4.4%, and the interassay coefficient of variation is 3.6%.
The intra- and interassay coefficients of variation for serum
E
2
level are 4.0% and 7.0% respectively, and the lower limit
of detection is 73 pmol/L.
Statistical Analysis
The Kolmogorov-Smirnov test was used to test the normal
distribution of continuous variables. Results of continuous
variables were given as mean Æ SD if normally distributed
and as median (range) if not normally distributed. Statistical
comparison was carried out by Student's t test, Mann-
Whitney U test, or Wilcoxon signed ranks test for contin-
uous variables, and c
2
test or Fisher's exact test for categoric
variables, where appropriate. Statistical analysis was per-
formed using the Statistical Package for Social Sciences,
version 20.0 (SPSS). A two-tailed value of P<.05 was
considered statistically significant. Binary logistic regression
using enter method was used to calculate the prediction of
the clinical outcome in FET-NC cycles and the PE in stimu-
lated cycles.
RESULTS
Index Stimulated IVF Cycles
Table 1 depicts the demographic data and ovarian response
data of the index stimulated IVF cycle. Women with PE in
FET-NC cycles were significantly younger than those without
PE (P¼.02). There were no significant differences in other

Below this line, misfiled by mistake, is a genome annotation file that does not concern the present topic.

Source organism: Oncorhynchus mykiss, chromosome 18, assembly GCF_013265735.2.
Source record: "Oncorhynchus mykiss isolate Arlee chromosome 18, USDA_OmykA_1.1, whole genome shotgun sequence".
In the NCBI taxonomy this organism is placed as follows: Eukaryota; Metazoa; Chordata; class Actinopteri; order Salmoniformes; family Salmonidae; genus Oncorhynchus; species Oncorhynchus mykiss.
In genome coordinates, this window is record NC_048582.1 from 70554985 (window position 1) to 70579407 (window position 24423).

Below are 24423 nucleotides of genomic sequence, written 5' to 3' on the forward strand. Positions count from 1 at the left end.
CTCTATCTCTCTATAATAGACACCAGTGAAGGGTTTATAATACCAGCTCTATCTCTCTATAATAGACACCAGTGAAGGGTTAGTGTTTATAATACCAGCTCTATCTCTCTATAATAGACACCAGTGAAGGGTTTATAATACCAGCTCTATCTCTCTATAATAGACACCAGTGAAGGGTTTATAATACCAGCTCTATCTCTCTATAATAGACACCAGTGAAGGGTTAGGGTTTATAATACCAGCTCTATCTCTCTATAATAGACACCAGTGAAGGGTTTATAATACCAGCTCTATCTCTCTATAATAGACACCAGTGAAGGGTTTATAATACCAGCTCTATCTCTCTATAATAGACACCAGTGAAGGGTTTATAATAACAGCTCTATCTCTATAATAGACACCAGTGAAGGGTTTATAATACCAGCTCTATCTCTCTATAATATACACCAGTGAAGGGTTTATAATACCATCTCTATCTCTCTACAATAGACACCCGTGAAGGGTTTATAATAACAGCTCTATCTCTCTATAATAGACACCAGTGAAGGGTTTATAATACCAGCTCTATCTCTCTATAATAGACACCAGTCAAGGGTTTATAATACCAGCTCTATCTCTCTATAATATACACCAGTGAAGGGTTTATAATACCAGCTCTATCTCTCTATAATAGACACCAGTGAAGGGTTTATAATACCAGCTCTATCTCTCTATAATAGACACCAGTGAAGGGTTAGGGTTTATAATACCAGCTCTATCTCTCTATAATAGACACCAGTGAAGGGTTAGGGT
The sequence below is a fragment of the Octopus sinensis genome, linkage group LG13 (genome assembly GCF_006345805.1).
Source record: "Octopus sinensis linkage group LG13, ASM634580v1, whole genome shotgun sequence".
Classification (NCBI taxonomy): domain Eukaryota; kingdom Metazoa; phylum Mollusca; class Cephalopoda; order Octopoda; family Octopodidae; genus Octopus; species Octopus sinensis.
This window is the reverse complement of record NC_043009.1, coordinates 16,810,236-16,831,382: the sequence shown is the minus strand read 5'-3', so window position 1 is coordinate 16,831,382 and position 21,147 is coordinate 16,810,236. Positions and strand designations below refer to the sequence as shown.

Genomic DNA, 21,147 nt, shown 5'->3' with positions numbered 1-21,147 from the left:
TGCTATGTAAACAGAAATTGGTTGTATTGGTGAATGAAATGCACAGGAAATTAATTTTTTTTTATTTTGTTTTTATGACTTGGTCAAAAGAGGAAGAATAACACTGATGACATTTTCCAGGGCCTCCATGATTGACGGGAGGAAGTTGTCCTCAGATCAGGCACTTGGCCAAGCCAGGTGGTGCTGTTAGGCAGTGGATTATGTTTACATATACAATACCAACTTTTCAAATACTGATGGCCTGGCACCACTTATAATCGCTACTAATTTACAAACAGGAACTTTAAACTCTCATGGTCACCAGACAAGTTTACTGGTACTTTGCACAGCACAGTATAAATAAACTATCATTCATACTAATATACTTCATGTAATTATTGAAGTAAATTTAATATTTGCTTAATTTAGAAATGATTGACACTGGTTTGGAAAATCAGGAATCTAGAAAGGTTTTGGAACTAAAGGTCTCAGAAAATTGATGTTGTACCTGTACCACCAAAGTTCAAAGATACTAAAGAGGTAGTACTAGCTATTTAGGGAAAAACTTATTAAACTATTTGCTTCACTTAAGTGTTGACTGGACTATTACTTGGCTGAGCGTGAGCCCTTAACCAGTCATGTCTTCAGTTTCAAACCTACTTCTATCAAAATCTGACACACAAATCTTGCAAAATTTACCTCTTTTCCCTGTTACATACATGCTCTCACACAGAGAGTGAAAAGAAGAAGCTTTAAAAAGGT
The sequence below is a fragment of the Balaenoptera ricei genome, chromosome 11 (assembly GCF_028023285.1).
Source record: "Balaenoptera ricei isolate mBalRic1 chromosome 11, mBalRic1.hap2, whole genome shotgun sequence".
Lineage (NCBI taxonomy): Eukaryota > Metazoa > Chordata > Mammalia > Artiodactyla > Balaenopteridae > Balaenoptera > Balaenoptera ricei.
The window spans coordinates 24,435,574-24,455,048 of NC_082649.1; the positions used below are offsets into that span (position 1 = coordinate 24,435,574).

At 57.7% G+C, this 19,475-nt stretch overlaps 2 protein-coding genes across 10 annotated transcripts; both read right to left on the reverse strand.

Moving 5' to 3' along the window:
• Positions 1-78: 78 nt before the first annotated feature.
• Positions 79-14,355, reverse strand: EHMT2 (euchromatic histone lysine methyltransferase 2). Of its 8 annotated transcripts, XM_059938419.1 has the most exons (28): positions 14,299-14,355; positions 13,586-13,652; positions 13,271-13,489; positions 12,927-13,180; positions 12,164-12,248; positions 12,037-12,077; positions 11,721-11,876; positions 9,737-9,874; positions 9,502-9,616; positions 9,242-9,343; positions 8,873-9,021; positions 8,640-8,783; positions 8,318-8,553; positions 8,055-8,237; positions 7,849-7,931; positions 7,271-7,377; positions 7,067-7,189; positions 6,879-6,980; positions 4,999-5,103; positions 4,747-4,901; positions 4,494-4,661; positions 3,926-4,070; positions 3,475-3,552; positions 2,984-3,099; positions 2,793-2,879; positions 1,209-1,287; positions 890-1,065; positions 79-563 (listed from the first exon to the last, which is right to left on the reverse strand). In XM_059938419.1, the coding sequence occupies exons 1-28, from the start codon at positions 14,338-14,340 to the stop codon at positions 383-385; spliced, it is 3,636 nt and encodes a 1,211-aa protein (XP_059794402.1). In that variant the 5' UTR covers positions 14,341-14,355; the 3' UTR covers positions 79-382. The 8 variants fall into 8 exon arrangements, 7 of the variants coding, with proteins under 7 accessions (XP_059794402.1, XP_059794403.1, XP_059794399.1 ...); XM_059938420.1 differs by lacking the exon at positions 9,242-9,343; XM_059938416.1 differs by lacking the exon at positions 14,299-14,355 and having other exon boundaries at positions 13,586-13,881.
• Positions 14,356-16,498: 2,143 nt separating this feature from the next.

demographic data, including women's weight, duration of
subfertility, and cause of subfertility, between the two groups.
Basal FSH level, antral follicle count, duration and dose of
gonadotropin, endometrial thickness, number of fertilized
oocytes, and total number of top-quality embryos were
comparable for the two groups. Total number of follicles,
number of follicles R16 mm, and number of oocytes were
2 VOL. -NO. -/ -2014
ORIGINAL ARTICLE: ASSISTED REPRODUCTION
significantly higher in the group with PE than in those
without PE in the FET-NC cycles.
There were significantly more women with PE in stimu-
lated cycles having PE in FET-NC cycles (40.5% vs. 20.0%,
P<.001). The correlation coefficient between PE in stimulated
cycles and in FET-NC was 0.219 (P<.001).